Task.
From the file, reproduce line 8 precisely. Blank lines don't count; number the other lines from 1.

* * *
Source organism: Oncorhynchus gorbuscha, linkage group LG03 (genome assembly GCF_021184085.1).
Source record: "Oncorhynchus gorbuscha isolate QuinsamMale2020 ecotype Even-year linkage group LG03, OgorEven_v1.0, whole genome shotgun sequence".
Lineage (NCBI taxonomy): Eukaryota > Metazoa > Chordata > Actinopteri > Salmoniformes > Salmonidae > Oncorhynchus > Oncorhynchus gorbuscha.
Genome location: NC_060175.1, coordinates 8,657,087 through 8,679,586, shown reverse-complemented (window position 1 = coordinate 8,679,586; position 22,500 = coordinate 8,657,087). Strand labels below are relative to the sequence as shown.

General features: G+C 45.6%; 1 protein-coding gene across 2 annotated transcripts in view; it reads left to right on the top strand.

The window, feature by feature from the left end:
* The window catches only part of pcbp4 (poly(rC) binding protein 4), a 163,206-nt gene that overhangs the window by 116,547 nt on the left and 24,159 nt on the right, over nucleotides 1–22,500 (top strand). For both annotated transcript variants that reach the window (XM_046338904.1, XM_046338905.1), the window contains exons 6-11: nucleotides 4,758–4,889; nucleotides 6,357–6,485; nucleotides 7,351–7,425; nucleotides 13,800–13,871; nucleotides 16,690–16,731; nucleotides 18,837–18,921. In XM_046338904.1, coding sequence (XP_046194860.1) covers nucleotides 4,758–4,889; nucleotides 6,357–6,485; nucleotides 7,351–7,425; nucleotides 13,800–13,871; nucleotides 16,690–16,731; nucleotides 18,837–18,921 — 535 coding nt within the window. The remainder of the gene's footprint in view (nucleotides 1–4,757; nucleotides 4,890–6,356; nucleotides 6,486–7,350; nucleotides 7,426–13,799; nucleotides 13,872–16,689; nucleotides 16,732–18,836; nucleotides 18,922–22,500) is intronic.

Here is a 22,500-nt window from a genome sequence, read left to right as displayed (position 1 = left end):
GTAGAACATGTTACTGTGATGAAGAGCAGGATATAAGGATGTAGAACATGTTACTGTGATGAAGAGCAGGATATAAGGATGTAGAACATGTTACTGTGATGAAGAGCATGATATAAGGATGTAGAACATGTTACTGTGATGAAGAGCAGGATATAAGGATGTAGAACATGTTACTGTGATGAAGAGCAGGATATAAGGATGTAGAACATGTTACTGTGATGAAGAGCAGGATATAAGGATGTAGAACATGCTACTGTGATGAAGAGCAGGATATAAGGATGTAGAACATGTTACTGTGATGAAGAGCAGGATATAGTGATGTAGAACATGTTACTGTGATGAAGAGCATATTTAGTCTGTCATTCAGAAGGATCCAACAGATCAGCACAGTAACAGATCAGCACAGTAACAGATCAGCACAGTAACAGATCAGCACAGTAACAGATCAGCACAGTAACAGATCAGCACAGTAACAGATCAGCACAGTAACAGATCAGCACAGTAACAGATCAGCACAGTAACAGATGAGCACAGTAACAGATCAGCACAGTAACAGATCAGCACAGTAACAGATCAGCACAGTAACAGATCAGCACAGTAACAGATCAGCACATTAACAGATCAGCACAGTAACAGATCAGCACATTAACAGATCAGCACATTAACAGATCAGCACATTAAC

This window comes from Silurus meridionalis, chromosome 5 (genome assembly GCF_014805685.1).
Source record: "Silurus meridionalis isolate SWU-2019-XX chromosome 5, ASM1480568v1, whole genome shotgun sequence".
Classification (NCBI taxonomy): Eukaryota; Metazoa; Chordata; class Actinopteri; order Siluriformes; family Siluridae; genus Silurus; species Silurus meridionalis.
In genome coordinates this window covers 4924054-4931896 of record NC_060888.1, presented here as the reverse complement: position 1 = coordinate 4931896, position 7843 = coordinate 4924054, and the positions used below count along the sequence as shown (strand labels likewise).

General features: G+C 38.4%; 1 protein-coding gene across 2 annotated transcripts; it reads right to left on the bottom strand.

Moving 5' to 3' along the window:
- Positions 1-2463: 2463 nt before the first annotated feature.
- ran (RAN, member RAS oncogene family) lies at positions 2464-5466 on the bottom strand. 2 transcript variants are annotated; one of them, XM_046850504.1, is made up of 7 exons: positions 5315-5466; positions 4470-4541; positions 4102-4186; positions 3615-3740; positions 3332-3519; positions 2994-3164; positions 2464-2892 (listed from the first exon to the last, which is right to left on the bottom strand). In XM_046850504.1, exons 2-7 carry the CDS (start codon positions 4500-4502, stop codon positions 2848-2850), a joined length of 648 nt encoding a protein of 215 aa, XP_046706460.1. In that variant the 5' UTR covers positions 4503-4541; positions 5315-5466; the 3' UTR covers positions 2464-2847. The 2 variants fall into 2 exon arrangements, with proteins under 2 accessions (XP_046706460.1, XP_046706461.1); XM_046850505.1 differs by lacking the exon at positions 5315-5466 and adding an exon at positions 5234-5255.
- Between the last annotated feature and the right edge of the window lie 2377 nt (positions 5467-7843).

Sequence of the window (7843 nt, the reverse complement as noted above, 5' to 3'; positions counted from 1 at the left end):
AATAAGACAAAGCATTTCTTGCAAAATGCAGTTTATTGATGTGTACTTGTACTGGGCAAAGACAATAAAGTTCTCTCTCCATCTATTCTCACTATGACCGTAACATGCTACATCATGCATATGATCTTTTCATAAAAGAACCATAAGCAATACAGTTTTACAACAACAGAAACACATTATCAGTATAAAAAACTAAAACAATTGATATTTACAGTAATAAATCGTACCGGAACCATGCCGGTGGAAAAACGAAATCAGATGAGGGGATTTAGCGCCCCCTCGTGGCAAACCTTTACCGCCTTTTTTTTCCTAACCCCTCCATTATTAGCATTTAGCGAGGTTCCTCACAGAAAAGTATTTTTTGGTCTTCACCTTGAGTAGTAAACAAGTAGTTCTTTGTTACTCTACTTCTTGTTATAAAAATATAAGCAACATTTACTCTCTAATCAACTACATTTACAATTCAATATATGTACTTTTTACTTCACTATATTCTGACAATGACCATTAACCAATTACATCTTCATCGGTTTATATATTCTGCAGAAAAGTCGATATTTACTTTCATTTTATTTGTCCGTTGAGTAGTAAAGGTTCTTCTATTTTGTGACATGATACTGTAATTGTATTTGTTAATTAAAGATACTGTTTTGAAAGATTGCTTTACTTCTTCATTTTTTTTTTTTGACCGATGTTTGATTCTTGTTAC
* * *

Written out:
Here is a 22,500-nt window from a genome sequence, read left to right as displayed (position 1 = left end):